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Up All Night Review: "New Year's Eve" (Episode 1.12)

January 13, 2012  |  10:46am
<i>Up All Night</i> Review: "New Year's Eve" (Episode 1.12)

First of all, congratulations are in order to all at Up All Night. The show premiered this week in its new timeslot: the coveted last comedy of the Thursday night block. Even though the show wasn’t awarded a Golden Globe nomination and was edged out by an adorable, one-note freshman hit, Up All Night is a slow-burning comedy for adults.

“New Year’s Eve” starts with flashes of past celebrations: when Chris and Reagan first meet, their first as a married couple and last year when Reagan was pregnant with Amy. It all looked like good fun, but then this year the couple realized that having a baby means no more getting wild and counting down until the New Year.

Reagan invites Ava and Missy, along with their boyfriends (Jason Lee returns as Ava’s beau Kevin), to a “low key” game night instead of going out to party. Needless to say, Chris is worried she’ll take it too far, and she promises that she won’t “as long as no one is a puss.”

It was risky to release a New Year’s Eve-themed episode two weeks after the holiday, but in the grand scheme of things, its original airdate won’t matter in syndication, and it brought us back to that glorious night a fortnight ago.

One character I wanted to see more of was Missy, who started the series as a reoccurring character and was bumped up to a series regular a few episodes back. Here, her neurotic personality shines through and while she comes off as a whiny, little girl, she reminds me of early Ava, but less obnoxious. Her relationship was a stepping stone for the complexity of the main characters’ ones.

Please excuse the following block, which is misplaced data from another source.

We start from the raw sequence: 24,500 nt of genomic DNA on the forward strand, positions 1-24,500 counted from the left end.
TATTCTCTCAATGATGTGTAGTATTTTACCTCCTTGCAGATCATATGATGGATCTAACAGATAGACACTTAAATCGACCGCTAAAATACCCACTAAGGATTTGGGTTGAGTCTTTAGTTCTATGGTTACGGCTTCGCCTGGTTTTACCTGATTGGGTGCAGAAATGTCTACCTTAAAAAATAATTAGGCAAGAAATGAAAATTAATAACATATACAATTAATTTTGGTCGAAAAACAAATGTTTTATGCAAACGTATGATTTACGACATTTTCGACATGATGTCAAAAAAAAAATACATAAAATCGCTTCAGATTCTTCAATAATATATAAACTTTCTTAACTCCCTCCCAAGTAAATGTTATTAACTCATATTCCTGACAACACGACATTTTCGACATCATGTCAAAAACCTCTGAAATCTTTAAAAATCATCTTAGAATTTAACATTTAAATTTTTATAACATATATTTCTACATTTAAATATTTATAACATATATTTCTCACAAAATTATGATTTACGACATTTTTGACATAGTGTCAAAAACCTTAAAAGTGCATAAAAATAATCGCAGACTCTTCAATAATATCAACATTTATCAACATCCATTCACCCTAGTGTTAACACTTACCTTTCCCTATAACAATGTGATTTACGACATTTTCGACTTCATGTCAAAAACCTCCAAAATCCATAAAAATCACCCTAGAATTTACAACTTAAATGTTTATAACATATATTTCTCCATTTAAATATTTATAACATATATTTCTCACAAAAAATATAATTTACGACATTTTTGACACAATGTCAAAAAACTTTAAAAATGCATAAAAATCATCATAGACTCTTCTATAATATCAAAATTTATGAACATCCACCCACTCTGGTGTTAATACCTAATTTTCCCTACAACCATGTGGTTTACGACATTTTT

Ava seems embarrassed by Kevin, who is more of a Regular Joe than Ava is used to. His insecurities aren’t overexposed, but it does allow for the obvious conflict between the two to become more prevalent. It was only a matter of time before the classy, luxurious lifestyle that Ava lives and Kevin’s everyman life finally clashed.

What works even better, as Chris puts it, is that his own relationship at the moment “drops parallel” to theirs. It’s great to see that everything isn’t so perfect between Chris and Reagan and that this was a perfect boiling point. It boils to the point where they begin a list of everything that annoys them about the other, which proves comical and made me realize I need to stop saying “totes” and that “totally” or “yes” will do perfectly fine.

In the end, it is a perfect transition to the second half of the series, which is already a complete departure from where it started a dozen episodes ago. Ava has grown into a loveable third wheel to a completely strong duo in Chris and Reagan. I said this was one of the most solid new shows out there when it first started, and it has gone on to prove itself worthy of the acclaim.

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